3 : 0x0000000000000000000000000000000000000000
        4 : 0x0000000000000000000000000000000000000000
        5 : 0x0000000000000000000000000000000000000000
        6 : 0x0000000000000000000000000000000000000000
        7 : 0x0000000000000000000000000000000000000000
        8 : 0x0000000000000000000000000000000000000000
        9 : 0x0000000000000000000000000000000000000000
        10: 0x0000000000000000000000000000000000000000
        11: 0x0000000000000000000000000000000000000000
        12: 0x0000000000000000000000000000000000000000
        13: 0x0000000000000000000000000000000000000000
        14: 0x0000000000000000000000000000000000000000
        15: 0x0000000000000000000000000000000000000000
        16: 0x0000000000000000000000000000000000000000
        17: 0xFFFFFFFFFFFFFFFFFFFFFFFFFFFFFFFFFFFFFFFF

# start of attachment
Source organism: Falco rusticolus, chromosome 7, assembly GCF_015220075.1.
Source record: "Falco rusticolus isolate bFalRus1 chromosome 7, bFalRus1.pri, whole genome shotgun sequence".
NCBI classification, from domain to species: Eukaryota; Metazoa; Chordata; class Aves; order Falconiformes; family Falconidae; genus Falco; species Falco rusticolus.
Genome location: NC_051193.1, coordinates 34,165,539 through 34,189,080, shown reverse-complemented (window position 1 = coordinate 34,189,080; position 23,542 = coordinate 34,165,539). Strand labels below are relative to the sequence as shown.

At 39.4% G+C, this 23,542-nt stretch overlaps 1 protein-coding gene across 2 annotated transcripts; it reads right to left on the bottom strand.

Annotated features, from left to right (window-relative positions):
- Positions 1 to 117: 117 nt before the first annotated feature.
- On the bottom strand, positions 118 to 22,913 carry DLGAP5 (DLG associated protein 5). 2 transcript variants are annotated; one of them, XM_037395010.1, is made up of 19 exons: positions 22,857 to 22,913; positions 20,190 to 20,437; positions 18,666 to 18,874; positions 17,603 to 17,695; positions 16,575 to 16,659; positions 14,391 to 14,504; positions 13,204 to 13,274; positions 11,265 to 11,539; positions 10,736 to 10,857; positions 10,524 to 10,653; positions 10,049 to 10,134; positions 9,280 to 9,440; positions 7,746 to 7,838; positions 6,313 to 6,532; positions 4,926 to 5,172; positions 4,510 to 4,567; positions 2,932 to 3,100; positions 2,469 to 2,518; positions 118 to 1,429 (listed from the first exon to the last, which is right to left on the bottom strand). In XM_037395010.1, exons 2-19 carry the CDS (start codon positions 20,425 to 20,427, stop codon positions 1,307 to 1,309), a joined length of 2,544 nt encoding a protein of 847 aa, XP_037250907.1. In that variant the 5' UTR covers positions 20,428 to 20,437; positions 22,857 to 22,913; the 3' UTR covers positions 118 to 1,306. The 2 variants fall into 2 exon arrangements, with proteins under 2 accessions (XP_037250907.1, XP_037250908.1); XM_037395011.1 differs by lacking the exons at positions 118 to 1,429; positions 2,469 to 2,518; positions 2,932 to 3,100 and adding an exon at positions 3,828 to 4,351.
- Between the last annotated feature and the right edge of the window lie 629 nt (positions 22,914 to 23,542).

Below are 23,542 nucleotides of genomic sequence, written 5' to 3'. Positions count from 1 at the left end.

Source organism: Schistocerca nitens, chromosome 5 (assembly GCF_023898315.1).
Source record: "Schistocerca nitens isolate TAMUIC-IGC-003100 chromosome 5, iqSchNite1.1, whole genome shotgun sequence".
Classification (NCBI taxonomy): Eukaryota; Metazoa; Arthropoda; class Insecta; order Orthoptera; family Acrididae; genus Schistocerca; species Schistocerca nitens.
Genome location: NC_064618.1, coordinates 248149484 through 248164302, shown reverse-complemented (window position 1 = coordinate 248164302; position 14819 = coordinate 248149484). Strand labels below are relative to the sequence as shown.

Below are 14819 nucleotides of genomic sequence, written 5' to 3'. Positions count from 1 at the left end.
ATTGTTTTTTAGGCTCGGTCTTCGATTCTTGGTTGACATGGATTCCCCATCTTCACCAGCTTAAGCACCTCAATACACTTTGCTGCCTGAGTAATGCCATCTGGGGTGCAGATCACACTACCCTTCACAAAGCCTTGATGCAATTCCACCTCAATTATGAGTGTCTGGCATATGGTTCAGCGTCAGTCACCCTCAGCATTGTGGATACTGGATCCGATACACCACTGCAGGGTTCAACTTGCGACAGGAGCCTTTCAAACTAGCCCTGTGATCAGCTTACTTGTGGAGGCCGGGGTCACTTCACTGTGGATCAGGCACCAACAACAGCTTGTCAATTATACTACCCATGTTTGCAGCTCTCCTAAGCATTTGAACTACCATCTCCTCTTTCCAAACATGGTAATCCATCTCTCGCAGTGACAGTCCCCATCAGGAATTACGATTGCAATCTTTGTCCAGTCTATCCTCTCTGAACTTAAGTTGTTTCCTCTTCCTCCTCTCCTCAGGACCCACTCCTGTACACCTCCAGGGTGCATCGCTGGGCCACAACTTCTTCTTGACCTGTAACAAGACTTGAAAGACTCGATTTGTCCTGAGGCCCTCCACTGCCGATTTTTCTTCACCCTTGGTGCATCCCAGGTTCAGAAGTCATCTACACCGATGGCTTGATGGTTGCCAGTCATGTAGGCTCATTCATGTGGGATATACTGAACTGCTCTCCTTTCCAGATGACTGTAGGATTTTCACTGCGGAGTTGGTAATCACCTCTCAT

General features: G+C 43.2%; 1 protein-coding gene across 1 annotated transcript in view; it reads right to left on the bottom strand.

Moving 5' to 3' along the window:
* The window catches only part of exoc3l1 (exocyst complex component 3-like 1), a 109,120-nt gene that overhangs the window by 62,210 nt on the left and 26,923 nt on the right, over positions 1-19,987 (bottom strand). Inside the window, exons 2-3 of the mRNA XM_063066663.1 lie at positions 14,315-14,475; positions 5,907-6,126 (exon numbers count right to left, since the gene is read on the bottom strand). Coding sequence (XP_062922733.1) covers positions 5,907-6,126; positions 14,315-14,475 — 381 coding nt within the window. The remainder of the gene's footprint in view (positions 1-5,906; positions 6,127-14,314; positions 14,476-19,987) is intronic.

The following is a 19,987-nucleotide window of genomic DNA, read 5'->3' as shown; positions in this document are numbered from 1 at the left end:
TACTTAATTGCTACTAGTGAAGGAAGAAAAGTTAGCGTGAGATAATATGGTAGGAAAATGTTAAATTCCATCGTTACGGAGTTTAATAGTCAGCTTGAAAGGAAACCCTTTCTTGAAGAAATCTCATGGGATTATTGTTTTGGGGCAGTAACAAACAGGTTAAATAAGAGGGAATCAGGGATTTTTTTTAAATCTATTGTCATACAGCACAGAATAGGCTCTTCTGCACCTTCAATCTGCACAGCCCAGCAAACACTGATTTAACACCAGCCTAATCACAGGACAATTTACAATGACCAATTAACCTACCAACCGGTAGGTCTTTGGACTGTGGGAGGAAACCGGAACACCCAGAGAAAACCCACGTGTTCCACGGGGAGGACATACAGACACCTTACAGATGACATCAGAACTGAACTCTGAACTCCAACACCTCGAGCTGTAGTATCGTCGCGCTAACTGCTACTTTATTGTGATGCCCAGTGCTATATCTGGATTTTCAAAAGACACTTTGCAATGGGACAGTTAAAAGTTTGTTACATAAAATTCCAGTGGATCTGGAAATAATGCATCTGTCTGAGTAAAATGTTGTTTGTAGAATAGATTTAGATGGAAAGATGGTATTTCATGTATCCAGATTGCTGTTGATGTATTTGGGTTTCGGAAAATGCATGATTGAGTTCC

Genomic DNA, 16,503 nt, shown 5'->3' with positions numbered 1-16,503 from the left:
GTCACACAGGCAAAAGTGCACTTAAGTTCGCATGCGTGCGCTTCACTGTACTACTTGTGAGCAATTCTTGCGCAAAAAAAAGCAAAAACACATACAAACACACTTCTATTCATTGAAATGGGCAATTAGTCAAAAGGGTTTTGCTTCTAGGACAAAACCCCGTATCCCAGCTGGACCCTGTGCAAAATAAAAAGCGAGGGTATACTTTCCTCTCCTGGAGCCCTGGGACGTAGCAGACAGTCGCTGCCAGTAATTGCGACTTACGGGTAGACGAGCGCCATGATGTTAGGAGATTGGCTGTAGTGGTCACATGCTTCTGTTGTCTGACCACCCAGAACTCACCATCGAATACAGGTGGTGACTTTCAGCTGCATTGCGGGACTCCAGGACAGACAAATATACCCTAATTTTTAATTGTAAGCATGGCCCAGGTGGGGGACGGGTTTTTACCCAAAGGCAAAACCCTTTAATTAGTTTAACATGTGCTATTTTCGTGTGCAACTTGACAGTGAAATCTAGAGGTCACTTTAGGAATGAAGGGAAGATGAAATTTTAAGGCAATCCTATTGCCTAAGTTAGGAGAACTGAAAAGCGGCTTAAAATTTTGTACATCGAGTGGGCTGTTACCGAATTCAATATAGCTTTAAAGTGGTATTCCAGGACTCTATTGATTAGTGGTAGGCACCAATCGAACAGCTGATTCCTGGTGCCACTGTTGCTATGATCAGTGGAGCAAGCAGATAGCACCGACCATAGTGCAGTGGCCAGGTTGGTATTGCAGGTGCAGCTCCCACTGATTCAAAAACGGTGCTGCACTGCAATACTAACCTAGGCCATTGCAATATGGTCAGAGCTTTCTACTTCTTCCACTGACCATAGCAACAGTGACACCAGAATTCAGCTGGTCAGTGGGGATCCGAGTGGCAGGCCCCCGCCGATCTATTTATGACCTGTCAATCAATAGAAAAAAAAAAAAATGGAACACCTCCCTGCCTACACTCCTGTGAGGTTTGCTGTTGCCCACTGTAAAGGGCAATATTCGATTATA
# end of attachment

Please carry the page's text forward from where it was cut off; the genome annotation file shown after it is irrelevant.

18: 0xFFFFFFFFFFFFFFFFFFFFFFFFFFFFFFFFFFFFFFFF
        19: 0xFFFFFFFFFFFFFFFFFFFFFFFFFFFFFFFFFFFFFFFF
        20: 0xFFFFFFFFFFFFFFFFFFFFFFFFFFFFFFFFFFFFFFFF
        21: 0xFFFFFFFFFFFFFFFFFFFFFFFFFFFFFFFFFFFFFFFF
        22: 0xFFFFFFFFFFFFFFFFFFFFFFFFFFFFFFFFFFFFFFFF
        23: 0x0000000000000000000000000000000000000000
      sha256:
    
  • Clearing the TPM
    tpm2_clear
    
  • Generate Random Number
    tpm2_getrandom --hex 8
    

Please also read: Gateworks TPM Wiki when used with Secure Boot

PCR Values

A cryptographic hash (sometimes called a 'digest') is a kind of 'signature' for a set of data. For example the SHA-256 algorithm can be used to generate an almost-unique 256-bit (32-byte) signature (aka 'hash' or 'digest') for a file. Note that this signature/hash/digest is not 'encryption' - it is a one way cryptographic function and is a fixed size for any source of data.

Starting from a root of trust (typically the SoC BOOT ROM) each software stage during the boot process is supposed to to some measurements and store them in a safe place. A 'measure' is just a signature/hash/digest of a memory region. This value can be sent to the TPM as a measure which will merge with measurement with the previous ones.